Unfortunately, and extremely sadly for way too many people whose bodies, minds and lives are destroyed by an undiagnosed deficiency, B12 is not something that doctors routinely check or know much about. Most of them believe that it will appear in the total blood count (TBC) panel either as enlarged (megaloblastic anaemia) or fewer red blood cells (pernicious anaemia). But by the time you get there, you have been suffering the ravages of B12 deficiency for a while already, and have thus almost certainly also already suffered permanent neurological damage. So, for your sake, don’t wait for your doctor to notice this. Instead, teach them about it. You will be doing them and their patients an immense favour.

Closing with the good news

It is really easy to prevent and avoid becoming cobalamin deficient, but also to correct a deficiency that exists or even one that has persisted for several years or decades, no matter if you eat animal products or not, want to or not, think that you should or not. We must, very simply, check our B12 status regularly by measuring three markersserum B12, plasma homocysteine (Hcy), and urinary methyl-malonic acid (MMA)—and make sure to supplement in order to raise and maintain B12 levels in the range between 600 and 2000 pg/ml, with concentrations of Hcy and MMA as low as possible. Pregnant and nursing mothers should maintain levels above 1000 pg/ml to ensure healthy nervous system development in their children.

(Both Hcy and MMA are toxic byproducts of protein metabolism that must be converted to benign and/or useable forms, the animo acid methionine, for example, by the action of B6, folic acid (B9) and especially B12. Here is a good information-dense compilation of B12/Hcy/MMA publications, and transcript of an interview with John Dommisse, a psychiatrist and B12 expert, who published the above quoted serum B12 range as optimal in this authoritative paper cited in Could it be B12? where I read about it.)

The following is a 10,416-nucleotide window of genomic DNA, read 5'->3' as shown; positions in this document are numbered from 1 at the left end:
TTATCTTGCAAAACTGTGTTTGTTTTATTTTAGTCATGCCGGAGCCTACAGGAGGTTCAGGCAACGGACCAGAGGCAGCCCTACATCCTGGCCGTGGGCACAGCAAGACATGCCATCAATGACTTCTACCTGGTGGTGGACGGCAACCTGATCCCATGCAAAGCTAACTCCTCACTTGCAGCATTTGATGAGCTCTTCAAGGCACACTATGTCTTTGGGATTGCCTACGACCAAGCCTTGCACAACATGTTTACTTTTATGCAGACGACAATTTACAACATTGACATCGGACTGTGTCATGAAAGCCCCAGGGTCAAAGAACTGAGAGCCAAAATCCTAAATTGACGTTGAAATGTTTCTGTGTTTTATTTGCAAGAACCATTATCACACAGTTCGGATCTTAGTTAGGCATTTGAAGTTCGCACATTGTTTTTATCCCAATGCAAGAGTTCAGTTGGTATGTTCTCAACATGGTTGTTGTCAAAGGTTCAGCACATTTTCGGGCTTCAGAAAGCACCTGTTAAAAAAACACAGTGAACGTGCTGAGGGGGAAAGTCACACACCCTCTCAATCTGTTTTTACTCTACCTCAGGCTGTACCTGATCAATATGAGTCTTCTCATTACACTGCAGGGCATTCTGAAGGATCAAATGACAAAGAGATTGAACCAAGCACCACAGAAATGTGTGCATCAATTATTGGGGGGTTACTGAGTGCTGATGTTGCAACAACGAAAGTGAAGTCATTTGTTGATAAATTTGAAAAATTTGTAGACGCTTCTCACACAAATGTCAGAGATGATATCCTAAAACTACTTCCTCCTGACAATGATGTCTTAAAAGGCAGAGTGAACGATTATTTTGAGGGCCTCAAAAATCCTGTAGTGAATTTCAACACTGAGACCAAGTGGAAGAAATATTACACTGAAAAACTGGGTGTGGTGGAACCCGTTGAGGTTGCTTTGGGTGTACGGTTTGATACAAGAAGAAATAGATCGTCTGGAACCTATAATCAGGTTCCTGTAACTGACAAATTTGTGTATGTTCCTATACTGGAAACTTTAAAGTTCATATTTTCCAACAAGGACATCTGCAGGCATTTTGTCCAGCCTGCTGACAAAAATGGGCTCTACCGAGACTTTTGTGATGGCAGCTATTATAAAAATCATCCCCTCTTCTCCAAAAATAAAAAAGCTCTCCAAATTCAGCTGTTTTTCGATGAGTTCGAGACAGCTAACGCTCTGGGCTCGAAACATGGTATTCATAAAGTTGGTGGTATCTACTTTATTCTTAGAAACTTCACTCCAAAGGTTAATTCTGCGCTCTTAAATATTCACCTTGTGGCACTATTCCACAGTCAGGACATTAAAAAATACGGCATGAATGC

Supplementation should be with methylcobalamin—not cyanocobalamin—and should be as aggressive as needed depending on the result of the assessment. In cases where B12 levels are below 200 pg/ml, we should request methylcobalamin injections to be administered daily for 5-6 days, and then weekly until B12 reaches 2000 pg/ml. It should be maintained there at least until Hcy and urinary MMA have dropped significantly, and then monitored and maintained around 1000 pg/ml.

For anything else between 200 and 600 pg/ml and/or elevated Hcy or MMA, methylcobalamin patches are an effective way to get B12 levels up. In addition, oral supplementation, although the least effective of the three, still works surprisingly well compared to other supplements, and obviously cannot possibly hurt; it can only help. I recommend doing both patches and oral supplements until levels are around 1000 pg/ml, and then maintaining them with either one.

Finally, and very important to know is that you cannot overdose on methylcobalamin B12: not one negative physiological side effect has been reported or is known from methylcobalamin supplementation. You cannot do yourself or anyone any harm by taking B12 as methylcobalamin in large quantities for a long time; you can only do yourself and others harm by allowing a deficiency, as mild as it may be, to develop or linger. This applies to everyone.

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Why you should start taking magnesium today

Because magnesium is maybe the most important mineral for plant and animal life on Earth. Because magnesium is certainly one of the essential minerals most deficient in our food. And because we are all magnesium deficient.